I just became aware of two new papers that are especially useful during the review of Darwin’s Doubt, because they directly address some issues that Meyer has. But, beyond that, these a freaking cool.
I’m trying to get the full papers, but the abstracts will do (anyone who has a PNAS subscription…).
The first is Biophysical mechanisms for large-effect mutations in the evolution of steroid hormone receptors. In this study the authors take a look at whether small mutations can have major effects. Unsurprisingly, they can.
The authors looked at steroid receptors. These are the proteins that steroids attach to and then generate some effect. A particular one they looked at was an estrogen receptor. In this case, a pair of point mutations resulted in a 70,000 fold change in receptor specificity. Before the mutations, this protein was highly specific for estrogen… and only estrogen. After the mutations, darn near any steroid would work and it was significantly less specific for estrogen.
Here’s the interesting thing though. This isn’t some pipe dream that we wish it work out this way or that, it could work this way if we specifically design it to. This is an ancestral reconstruction. This has already happened and the authors are trying to figure out how.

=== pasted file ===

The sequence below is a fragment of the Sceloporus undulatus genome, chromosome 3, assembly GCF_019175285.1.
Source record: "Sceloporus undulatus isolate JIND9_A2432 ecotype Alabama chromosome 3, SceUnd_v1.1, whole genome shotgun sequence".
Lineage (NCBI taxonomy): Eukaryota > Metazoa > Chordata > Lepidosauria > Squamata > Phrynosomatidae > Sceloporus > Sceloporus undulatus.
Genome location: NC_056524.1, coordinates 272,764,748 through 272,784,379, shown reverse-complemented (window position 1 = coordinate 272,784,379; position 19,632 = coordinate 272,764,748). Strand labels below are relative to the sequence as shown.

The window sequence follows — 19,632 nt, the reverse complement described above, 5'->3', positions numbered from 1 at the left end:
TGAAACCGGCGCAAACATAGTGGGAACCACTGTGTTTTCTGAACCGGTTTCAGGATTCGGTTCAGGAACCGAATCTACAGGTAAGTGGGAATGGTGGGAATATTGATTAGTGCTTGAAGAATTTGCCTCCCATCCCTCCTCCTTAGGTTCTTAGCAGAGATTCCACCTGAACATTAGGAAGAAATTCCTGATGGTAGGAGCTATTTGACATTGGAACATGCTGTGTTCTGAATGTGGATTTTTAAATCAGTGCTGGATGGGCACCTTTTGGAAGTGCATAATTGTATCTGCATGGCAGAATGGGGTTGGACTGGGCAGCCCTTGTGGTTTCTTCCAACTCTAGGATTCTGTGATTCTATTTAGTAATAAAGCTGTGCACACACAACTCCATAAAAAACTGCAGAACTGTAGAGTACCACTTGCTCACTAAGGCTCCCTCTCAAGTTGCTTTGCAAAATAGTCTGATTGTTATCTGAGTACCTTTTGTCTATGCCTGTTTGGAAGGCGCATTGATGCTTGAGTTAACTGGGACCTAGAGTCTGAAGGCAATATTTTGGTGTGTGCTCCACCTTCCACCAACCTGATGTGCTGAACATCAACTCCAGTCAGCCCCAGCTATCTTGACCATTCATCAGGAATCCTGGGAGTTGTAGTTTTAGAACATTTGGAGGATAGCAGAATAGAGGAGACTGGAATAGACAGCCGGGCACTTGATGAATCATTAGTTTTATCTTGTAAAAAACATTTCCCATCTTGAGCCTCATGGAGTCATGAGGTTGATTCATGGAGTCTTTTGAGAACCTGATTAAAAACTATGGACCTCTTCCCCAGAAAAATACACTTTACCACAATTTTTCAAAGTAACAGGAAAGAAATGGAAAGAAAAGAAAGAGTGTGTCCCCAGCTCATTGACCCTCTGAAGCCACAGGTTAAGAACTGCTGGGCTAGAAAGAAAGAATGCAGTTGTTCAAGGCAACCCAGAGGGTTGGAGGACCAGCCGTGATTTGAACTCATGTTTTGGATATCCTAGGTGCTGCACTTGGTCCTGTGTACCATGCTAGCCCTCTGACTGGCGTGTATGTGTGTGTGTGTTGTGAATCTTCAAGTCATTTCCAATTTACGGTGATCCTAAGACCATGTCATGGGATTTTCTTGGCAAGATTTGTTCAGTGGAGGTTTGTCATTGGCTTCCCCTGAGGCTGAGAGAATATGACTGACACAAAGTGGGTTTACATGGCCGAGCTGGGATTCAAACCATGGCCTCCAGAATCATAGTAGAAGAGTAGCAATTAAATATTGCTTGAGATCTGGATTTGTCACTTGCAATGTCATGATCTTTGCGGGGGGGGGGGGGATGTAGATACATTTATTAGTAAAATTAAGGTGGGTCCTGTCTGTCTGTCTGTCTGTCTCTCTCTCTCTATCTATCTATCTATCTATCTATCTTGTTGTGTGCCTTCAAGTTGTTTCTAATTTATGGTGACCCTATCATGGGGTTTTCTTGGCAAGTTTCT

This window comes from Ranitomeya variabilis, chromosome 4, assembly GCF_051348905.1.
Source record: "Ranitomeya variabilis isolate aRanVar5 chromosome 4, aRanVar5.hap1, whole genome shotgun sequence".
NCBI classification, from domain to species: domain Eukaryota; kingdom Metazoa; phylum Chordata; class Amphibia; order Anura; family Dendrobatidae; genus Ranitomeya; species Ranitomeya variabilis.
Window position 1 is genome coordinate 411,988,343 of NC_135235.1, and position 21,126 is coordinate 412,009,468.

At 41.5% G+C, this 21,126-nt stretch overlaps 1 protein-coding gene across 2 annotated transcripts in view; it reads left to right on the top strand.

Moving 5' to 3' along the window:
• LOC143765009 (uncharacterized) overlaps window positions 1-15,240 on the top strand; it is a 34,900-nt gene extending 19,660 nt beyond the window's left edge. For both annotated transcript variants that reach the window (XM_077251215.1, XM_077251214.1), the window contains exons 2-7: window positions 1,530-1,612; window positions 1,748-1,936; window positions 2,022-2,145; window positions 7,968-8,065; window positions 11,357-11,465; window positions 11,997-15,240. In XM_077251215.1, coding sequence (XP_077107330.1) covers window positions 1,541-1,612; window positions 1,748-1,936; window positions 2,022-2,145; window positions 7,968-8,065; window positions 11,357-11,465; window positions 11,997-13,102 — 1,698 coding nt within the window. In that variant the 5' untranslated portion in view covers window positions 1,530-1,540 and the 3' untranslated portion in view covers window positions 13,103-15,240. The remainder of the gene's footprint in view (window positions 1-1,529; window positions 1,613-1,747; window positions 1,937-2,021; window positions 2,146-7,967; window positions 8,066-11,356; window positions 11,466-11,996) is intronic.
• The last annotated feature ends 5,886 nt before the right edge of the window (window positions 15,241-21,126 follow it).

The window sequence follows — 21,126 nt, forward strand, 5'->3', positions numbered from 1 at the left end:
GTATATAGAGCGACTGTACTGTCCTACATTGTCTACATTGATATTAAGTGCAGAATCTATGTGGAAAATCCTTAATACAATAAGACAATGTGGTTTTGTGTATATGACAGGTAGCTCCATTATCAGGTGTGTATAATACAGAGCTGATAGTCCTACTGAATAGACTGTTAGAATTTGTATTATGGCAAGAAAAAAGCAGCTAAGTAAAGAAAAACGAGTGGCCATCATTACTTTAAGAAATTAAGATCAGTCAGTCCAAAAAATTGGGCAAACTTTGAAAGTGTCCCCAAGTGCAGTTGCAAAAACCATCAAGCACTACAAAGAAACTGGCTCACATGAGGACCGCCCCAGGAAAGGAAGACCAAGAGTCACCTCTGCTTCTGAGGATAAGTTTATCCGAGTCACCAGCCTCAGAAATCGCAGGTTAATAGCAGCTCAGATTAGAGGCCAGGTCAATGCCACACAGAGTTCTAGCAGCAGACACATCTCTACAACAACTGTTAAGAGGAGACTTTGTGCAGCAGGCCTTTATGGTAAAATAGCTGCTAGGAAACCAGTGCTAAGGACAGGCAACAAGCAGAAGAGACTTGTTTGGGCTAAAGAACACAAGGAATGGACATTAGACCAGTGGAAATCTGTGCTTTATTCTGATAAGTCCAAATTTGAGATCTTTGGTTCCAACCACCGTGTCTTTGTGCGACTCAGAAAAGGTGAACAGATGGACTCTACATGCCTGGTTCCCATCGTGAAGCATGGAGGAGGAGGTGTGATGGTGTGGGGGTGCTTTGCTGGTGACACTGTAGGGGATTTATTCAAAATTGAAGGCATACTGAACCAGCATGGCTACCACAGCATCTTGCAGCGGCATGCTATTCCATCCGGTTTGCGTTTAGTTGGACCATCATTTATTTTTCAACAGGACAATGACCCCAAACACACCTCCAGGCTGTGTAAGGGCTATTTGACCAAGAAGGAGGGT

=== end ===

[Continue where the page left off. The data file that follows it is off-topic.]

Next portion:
Turns out, it was bloody simple. Two point mutations and the entire protein basically does something else.
The second article is more complex, not as readily cool, but really interesting to me because I love OOL research. The article is Nucleobases bind to and stabilize aggregates of a prebiotic amphiphile, providing a viable mechanism for the emergence of protocells.
I know, from the title it’s obvious what’s going on and I don’t even have to explain it.*
OK, OK. So one of the questions is how can we make cells out of some material and get the RNA (presumably) into it and keep the whole thing stable in salt water long enough for this to actually be considered a functioning cell.
Turns out (like a lot of things in OOL research), it’s a lot easier than anyone previously thought.
Basically, a prebiotic compound called decanoic acid (and it’s aggregates) will bind to ribose sugars and nucleic acids. Ribonucleic Acid… RNA. What’s even better, when these are bound by the acid, it prevents flocculation, that is, it prevents the sugars and bases from coming out of the solution and just falling to the bottom of the sea.
Curiously, and adding support for the RNA World hypothesis, the inhibition of flocculation is dependant on the degree of binding… and the binding strength with ribose sugars is greater than three similar sugars. Finally, the effects are additive. When a ribose AND a nucleic acid are bond to the acid, the stability is greater than either by themselves.
The presence of this one compound does a lot to stabilize RNA and, according to the authors, may have driven the emergence of protocells.
This is the cutting edge.
* I told my wife the title and she just rolled her eyes at me and gave me that “WTF?” look.